or Connect
ChefTalk.com › ChefTalk Cooking Forums › Cooking Discussions › Food & Cooking › Removing silver skin from ribs?
New Posts  All Forums:Forum Nav:

Removing silver skin from ribs?

post #1 of 9
Thread Starter 

I was watching Guy Fieri on tv the other night showing how to cook ribs. But before he started, the first thing he did was remove the "silver skin" off the back of the racks. I had no idea that there was a skin there that was supposed to be removed before cooking ribs. Is this true? Should I be removing this skin the next time I pop a few racks in the oven? Sorry about what may be a silly question but I am really interested in hearing what some of you have to say.

post #2 of 9
Yep. You need to remove the membrane to ensure your delicious rub or sauce gets into the meat. Google for youtube demo. There's also the mouth feel to having the membrane intact ... like eating cellophane.
post #3 of 9

Ideally you remove it by peeling back a corner of it at one end then strip it off with pliers. Alternatively, you can score it with a knife at a 45 degree angle to the bone in both directions (creating a diamond pattern). Cooking the ribs will then shrink the membrane so it's not an issue.

Anulos qui animum ostendunt omnes gestemus!
Reply
Anulos qui animum ostendunt omnes gestemus!
Reply
post #4 of 9

Don't know how Fieri did it, but lift an edge of the silver skin and pinch it with a paper towel and pull it off. If there's membrane on the front, take that off by dragging a knife edge cross wise.

post #5 of 9

The Silver on all meats is tough and should come off.  On larger cuts like filets the silver has a set direction. If you pull it one way it tares the meat the other way it comes right off.Dont try to peel threads of it off , take a sharp knife and run it up and under fairly wide area keeping blade slanted slightly upward to avoid cutting into meat.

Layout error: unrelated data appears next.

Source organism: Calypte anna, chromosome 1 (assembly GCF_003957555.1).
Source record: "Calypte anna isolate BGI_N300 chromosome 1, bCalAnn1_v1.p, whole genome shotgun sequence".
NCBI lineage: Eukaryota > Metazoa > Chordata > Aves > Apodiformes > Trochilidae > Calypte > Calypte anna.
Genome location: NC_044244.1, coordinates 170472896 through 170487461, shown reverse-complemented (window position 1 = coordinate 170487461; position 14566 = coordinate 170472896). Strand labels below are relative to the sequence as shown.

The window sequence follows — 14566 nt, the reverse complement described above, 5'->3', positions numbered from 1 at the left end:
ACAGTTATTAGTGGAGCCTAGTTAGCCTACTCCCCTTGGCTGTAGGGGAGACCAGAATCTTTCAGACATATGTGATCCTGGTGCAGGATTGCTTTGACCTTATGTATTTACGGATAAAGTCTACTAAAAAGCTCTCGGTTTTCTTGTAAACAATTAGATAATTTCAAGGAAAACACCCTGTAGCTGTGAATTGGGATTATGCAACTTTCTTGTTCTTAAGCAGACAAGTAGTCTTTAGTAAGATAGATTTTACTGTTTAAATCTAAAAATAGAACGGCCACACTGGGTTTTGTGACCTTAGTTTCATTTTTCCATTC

Chef EdB
Over 50 years in food service business 35 as Ex Chef. Specializing in Volume upscale Catering both on and off premise .(former Exec. Chef in the largest on premise caterer in US  with 17 Million Dollars per year annual volume). 
      Well versed in all facets of Continental Cuisine...

Reply

Chef EdB
Over 50 years in food service business 35 as Ex Chef. Specializing in Volume upscale Catering both on and off premise .(former Exec. Chef in the largest on premise caterer in US  with 17 Million Dollars per year annual volume). 
      Well versed in all facets of Continental Cuisine...

Reply
post #6 of 9
Thread Starter 

Thanks to all for the information. I will definitely remove it next time. All these years cooking ribs, both in the oven and on the grill, and I never knew this membrane should be removed. Great feedback, thanks again.

post #7 of 9

I worked at a BBQ/Brewpub place once and we always took the skins off the ribs.  I didn't quite understand it at the time, as you could just cross-cut the undersides and the membranes would curl up on their own...but a membrane-free rib is indeed a pleasure to eat.

post #8 of 9

I  lift the membrane at one end and then grab it with a bar towel and peel. Like pulling the skin of eel or Tuna.

 

Dave

I think the most wonderful thing in the world is another chef. I'm always excited about learning new things about food.
Paul Prudhomme
Reply
I think the most wonderful thing in the world is another chef. I'm always excited about learning new things about food.
Paul Prudhomme
Reply
post #9 of 9
I slip a butter knife down one of the ribs at the end. This lifts the skin a bit. Then grab hold using a paper towel to enhance the grip, and peel it off. Sometimes it tears and you have to repeat it a bit.

There's some other trimming that can benefit a spare rib depending what the butcher may or may not have done. There's a "brisket" flap where the silver skin ends that should be trimmed off. Sometimes this is removed and sometimes not in the cryovac packs I usually buy. It's hard to remove the silverskin on this flap but it's a piece I usually season and smoke as well.

There's also a lot of cartilaginous structure on the long edge opposite the bone edge. It's not hard to eat or cut through if you want to cook the rib whole, but the rib presents better and is easier to eat if you trim this down in the manner of the St. Louis cut. Or you can just follow the bottom edge of the bones but that can make one end of the rack a little skimpy. Again, this trimmed piece is still good eating seasoned and smoked. Youtube will have pictures of this as well.
New Posts  All Forums:Forum Nav:
  Return Home
  Back to Forum: Food & Cooking
ChefTalk.com › ChefTalk Cooking Forums › Cooking Discussions › Food & Cooking › Removing silver skin from ribs?